The EU's Monetary Affairs Commissioner Rehn is to meet with the Greek Finance Minister Papaconstantinou today.  Over the weekend Chancellor Merkel and Luxembourg PM Juncker had suggested that Rehn will be demanding that Greece takes further steps to cut its budget deficit. In view of the difficulties that the Greek government will have in turning the screws on an electorate which has already paralysed the country in a series of strikes, the EUR has given up some of its earlier gains on confirmation of this meeting.  Weekend rumours that the EU may be on the point of announcing a stabilisation package for Greece have been supporting the EUR.  It seems likely that a package for Greece will take the form of guarantees for Greek debt; Greece will have to issue as much as EUR53 bln this year.  While the avoidance of Greek default could allow a decent short-term bounce for EUR/USD, it may be little more than a band-aid on a system which clearly lacks adequate fiscal constraints.  It may take years before Greece can get its budget in order and there are no guarantees that it will be able to manage this gigantean task.  Greece after all failed to restructure its budget in the 'fat' years before the financial crisis.  In the coming years the higher costs of maintaining its debt, coupled with slow/negative growth will combine with the difficulties of operating under a strong and inflexible currency regime.  The fact that other countries within EMU will also struggle to get their budgets in order over the next few years will continue to weigh on the EUR in the medium-term.  Italy this morning announced a 2009 budget deficit of 5.3% of GDP.  While this was wider than expected it remains well below the 12.7% of GDP level of crisis-laden Greece.  

Optimism that a support package for Greece is in the offing has helped risk appetite this morning.  Sterling, however, has not benefited.  Cable has dived below the USD1.5050 level on the back of an intensifying of existing concerns over debt and the outcome of the general election.  An FT report that UK bonds are trading as it they have already lost their AAA status and the fact that the incidence of a hung parliament, first evident in the polls at the end of last year, is not diminishing is undermining confidence in the pound further.  The better tone of the EUR this morning has allowed EUR/GBP to break above the 0.9000 suggesting scope back towards 0.9150; cable could be headed towards the USD1.4850 area.  While the drop in UK Jan mortgage approvals data this morning may be showing a stalling in the housing market recovery, UK manufacturing PMI was moderately supportive showing further evidence of expansion and hinting that at last the weaker pound is having an economic benefit.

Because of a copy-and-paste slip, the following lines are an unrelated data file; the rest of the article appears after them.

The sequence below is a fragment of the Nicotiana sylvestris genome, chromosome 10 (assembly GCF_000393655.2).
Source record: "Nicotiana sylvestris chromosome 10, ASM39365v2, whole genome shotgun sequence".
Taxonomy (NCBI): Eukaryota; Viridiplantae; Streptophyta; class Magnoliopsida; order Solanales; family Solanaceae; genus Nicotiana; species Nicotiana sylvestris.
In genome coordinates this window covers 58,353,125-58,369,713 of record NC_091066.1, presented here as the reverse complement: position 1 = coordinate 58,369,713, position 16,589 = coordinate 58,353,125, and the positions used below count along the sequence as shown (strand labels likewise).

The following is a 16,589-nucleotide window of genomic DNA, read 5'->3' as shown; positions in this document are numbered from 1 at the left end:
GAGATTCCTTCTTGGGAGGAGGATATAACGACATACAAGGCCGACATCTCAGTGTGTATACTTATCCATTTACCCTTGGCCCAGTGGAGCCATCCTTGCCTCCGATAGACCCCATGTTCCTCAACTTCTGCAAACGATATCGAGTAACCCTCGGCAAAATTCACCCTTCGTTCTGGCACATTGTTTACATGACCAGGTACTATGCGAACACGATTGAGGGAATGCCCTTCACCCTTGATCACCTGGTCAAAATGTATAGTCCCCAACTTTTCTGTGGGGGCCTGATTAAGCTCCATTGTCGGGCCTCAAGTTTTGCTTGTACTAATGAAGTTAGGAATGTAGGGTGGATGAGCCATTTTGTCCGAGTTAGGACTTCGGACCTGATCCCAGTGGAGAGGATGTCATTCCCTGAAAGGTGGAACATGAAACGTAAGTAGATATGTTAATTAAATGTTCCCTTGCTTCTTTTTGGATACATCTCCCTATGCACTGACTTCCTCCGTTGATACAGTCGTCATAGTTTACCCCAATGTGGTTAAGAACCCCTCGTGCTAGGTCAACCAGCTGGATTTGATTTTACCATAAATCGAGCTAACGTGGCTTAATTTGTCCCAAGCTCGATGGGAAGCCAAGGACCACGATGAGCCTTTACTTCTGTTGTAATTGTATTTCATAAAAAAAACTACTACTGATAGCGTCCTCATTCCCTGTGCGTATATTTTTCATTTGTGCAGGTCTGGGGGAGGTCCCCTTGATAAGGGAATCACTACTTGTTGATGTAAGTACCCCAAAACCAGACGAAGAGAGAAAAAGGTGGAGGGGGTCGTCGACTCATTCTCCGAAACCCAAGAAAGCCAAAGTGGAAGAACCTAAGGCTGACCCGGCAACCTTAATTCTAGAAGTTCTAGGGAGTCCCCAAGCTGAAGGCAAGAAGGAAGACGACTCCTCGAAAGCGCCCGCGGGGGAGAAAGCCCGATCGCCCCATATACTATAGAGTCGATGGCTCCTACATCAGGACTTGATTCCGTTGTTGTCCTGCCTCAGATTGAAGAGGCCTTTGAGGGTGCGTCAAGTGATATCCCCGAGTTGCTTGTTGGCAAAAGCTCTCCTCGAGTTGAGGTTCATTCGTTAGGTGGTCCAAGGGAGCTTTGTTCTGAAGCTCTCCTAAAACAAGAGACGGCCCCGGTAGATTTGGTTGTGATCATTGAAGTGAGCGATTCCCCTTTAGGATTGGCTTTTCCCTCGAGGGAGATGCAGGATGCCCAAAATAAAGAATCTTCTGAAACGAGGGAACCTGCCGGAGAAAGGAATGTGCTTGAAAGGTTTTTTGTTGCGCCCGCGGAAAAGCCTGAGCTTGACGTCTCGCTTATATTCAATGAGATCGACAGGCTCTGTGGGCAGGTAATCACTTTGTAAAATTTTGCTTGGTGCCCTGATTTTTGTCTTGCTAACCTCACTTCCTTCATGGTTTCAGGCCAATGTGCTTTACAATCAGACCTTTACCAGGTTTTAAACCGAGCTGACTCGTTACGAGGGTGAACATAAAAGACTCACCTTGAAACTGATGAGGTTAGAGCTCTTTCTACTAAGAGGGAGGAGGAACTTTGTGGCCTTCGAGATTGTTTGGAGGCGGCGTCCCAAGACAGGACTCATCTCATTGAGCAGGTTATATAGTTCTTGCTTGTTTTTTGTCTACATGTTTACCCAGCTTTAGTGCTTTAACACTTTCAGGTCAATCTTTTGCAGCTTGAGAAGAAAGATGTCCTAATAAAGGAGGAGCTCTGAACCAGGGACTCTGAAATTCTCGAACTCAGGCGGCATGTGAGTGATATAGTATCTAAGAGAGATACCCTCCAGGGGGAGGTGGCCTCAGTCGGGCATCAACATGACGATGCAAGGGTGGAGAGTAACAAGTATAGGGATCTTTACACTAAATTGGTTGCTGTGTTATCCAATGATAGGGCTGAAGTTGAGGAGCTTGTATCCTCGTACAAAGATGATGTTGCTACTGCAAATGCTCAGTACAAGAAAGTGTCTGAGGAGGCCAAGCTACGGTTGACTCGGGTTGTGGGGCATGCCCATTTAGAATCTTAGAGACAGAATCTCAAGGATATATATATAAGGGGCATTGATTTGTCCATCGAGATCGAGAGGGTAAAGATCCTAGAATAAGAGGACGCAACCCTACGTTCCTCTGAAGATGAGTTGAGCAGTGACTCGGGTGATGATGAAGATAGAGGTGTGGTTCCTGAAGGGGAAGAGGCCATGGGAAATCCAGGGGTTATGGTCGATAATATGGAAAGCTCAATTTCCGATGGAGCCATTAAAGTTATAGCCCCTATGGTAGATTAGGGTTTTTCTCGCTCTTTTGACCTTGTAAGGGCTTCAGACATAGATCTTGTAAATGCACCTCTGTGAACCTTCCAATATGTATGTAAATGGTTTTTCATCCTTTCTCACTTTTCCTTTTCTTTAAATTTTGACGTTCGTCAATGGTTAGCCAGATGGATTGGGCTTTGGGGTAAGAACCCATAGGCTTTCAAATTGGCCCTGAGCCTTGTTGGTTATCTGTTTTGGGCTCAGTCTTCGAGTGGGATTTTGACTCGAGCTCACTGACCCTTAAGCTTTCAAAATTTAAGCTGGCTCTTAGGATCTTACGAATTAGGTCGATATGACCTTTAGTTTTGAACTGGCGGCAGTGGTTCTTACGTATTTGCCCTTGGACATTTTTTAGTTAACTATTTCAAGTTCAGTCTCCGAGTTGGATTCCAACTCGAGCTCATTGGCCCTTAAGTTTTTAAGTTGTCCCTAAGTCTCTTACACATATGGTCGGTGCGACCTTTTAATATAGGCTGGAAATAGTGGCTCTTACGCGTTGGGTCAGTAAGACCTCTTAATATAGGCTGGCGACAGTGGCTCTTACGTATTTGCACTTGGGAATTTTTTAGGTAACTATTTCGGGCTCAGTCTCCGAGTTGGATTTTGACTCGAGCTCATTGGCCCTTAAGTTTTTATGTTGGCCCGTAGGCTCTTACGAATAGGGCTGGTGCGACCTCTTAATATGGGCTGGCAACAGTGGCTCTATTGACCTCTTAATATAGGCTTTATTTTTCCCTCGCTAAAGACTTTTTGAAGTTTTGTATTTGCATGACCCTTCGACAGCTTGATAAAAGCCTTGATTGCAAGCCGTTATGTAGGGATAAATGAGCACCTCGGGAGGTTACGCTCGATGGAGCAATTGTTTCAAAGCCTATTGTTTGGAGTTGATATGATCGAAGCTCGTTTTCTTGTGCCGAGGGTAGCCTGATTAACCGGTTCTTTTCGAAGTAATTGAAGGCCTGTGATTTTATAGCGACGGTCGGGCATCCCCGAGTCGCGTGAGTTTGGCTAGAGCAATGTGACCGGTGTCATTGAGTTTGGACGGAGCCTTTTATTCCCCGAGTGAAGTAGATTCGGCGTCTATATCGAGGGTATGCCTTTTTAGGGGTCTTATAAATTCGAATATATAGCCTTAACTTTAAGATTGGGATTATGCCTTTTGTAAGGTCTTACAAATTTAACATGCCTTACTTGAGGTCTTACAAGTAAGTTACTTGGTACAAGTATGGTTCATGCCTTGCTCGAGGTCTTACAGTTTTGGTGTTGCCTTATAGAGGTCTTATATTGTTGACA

The JPY has softened in part due to increased risk appetite but also in response to comments from Finance Minister Kan that he wants the BoJ to boost efforts to fight deflation.  

Copper prices surged on the back of the Chile earthquake despite reassurances that contracts would be filled. Commodities across the board benefitted which pushed AUD/USD back to 0.900 before the USD fought back.  GBP/AUD continued to probe the downside.  The RBA will announce tomorrow whether or not it is hiking interest rates by 25 bps.  There is scope for further AUD gains on a tightening announcement.  
US personal income, spending and ISM data are due.
Jane Foley
Research Director